Arizona v. Reytheon Co.

Summarized by:

  • Court: 9th Circuit Court of Appeals Archives
  • Area(s) of Law: Environmental Law
  • Date Filed: 08-01-2014
  • Case #: 12-15691
  • Judge(s)/Court Below: Circuit Judge Smith for the Court; Circuit Judge Callahan and Senior District Judge Korman

A consent decree may be granted by a district court if a settlement agreement is fair, reasonable, and consistent with Comprehensive Environmental Response Compensation and Liability Act (“CERCLA”) objectives, the terms of which must be independently scrutinized and comparatively analyzed to meet CERCLA requirements.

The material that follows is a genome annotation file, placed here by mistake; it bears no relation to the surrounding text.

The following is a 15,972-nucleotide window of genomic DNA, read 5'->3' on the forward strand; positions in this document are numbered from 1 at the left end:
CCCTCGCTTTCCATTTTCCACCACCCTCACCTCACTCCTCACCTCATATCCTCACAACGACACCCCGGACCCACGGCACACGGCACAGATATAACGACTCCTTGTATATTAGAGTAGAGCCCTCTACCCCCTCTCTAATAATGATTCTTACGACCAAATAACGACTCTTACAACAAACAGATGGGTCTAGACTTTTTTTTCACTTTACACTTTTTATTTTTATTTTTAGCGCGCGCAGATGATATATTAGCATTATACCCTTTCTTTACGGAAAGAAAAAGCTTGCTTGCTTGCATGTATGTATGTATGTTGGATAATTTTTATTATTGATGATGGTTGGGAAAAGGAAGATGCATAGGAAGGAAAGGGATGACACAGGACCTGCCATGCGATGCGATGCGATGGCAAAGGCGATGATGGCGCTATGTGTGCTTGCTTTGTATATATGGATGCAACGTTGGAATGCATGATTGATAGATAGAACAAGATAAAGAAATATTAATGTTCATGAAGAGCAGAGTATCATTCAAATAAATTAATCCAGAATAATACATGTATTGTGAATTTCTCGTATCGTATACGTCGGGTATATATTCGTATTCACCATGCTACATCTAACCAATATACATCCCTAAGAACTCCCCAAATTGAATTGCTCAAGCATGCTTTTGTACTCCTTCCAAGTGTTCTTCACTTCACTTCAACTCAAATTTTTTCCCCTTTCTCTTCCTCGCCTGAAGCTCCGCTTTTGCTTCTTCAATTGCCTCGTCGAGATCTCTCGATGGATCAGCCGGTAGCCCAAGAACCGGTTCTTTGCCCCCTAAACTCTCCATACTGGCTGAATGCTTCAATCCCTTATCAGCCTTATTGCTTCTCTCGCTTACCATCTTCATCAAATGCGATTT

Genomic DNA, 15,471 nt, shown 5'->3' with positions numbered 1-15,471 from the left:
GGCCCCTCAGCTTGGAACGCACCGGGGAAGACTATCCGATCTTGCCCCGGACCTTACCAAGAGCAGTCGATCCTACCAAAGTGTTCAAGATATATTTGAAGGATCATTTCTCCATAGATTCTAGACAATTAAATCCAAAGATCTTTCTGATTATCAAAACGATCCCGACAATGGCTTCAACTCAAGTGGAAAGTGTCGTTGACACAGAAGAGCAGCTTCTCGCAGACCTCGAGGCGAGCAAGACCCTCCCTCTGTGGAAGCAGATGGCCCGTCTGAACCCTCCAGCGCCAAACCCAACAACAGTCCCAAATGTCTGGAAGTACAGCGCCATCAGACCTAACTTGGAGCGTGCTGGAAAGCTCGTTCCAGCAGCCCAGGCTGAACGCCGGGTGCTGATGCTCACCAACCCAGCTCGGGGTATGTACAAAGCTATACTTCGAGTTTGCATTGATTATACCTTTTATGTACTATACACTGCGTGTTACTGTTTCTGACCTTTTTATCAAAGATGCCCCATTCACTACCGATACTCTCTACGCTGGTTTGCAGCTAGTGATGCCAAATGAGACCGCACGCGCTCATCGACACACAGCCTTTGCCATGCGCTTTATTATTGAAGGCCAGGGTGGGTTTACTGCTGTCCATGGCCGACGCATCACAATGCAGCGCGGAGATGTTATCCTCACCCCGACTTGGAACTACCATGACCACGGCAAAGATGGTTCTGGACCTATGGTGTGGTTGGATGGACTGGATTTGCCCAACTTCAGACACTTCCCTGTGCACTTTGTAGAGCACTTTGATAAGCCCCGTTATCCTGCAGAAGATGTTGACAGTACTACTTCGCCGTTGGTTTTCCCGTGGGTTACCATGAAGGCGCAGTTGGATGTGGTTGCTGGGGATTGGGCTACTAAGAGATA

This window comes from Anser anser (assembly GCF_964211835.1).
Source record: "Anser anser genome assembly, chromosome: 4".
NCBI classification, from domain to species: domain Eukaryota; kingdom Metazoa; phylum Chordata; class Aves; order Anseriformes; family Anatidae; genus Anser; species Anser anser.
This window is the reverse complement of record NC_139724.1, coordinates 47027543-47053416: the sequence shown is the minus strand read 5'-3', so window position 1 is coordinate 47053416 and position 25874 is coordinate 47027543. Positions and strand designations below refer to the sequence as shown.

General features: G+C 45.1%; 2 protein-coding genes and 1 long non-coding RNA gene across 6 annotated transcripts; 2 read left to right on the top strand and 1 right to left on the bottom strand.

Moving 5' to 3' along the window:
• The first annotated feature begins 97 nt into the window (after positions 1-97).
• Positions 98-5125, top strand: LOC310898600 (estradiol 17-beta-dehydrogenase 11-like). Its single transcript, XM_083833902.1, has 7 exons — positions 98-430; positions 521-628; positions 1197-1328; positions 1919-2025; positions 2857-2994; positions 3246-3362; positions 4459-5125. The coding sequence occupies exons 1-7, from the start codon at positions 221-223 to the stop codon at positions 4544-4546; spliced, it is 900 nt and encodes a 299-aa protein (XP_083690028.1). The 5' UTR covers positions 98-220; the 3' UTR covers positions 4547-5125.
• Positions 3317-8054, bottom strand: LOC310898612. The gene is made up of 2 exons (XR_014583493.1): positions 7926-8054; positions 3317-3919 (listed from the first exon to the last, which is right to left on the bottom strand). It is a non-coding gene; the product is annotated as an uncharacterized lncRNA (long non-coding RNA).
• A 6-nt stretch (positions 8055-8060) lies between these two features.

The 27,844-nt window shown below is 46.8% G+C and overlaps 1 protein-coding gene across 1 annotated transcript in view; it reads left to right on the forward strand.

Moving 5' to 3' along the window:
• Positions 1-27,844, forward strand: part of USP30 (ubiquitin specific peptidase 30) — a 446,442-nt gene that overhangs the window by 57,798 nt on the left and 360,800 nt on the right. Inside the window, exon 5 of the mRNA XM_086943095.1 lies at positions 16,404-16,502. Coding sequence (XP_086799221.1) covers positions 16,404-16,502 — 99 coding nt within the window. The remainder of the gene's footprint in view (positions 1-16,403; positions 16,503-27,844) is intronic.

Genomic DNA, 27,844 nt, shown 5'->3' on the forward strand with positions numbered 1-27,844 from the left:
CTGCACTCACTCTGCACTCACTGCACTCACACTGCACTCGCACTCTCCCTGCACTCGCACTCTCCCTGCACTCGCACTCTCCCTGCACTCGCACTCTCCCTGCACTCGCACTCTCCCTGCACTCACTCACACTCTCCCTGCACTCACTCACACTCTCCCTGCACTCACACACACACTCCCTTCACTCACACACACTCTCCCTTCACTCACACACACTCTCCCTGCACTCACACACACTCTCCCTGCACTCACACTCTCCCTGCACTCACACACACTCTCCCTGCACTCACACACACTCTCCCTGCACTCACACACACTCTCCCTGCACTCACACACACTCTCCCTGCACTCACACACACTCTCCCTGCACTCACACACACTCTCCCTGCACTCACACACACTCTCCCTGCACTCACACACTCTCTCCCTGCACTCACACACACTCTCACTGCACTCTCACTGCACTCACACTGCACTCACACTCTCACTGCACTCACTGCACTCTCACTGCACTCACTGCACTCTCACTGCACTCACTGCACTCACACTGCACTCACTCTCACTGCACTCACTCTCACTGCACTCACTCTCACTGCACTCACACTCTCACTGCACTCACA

The State of Arizona (“State”) brought suit under the Comprehensive Environmental Response Compensation and Liability Act (“CERCLA”) and the Arizona Water Quality Assurance Revolving Funds (“WQARF”) for the cleanup of a contaminated landfill site in Tucson, Arizona. In June 2010, the State settled with twenty-two potentially responsible parties, thereby releasing them from liability and contributory obligations of future non-settling parties. Several non-settling parties not included in the settlement negotiations (“Intervenors”) intervened in the action, opposing the State’s motion to include consent decrees, and alleging that the State failed to provide information regarding whether the consent decrees were in congruence with CERCLA objectives. The district court denied the Intervenor’s request for declaratory relief and entered the consent decrees. On appeal, the Ninth Circuit Court held that that the Intervenors’ request for declaratory relief was improperly before the district court because such relief must be included in the original complaint. Secondly, the panel held that the district court failed to independently scrutinize the consent decrees pursuant to CERCLA and incorrectly deferred to the determinations of the Arizona Department of Environmental Quality. A consent decree pursuant to CERCLA may be granted if a settlement agreement is “fair, reasonable, and consistent with CERCLA’s objectives,” whereby the district court must use comparative analysis to estimate the harm by each potentially responsible party. AFFIRMED IN PART, VACATED IN PART, AND REMANDED.

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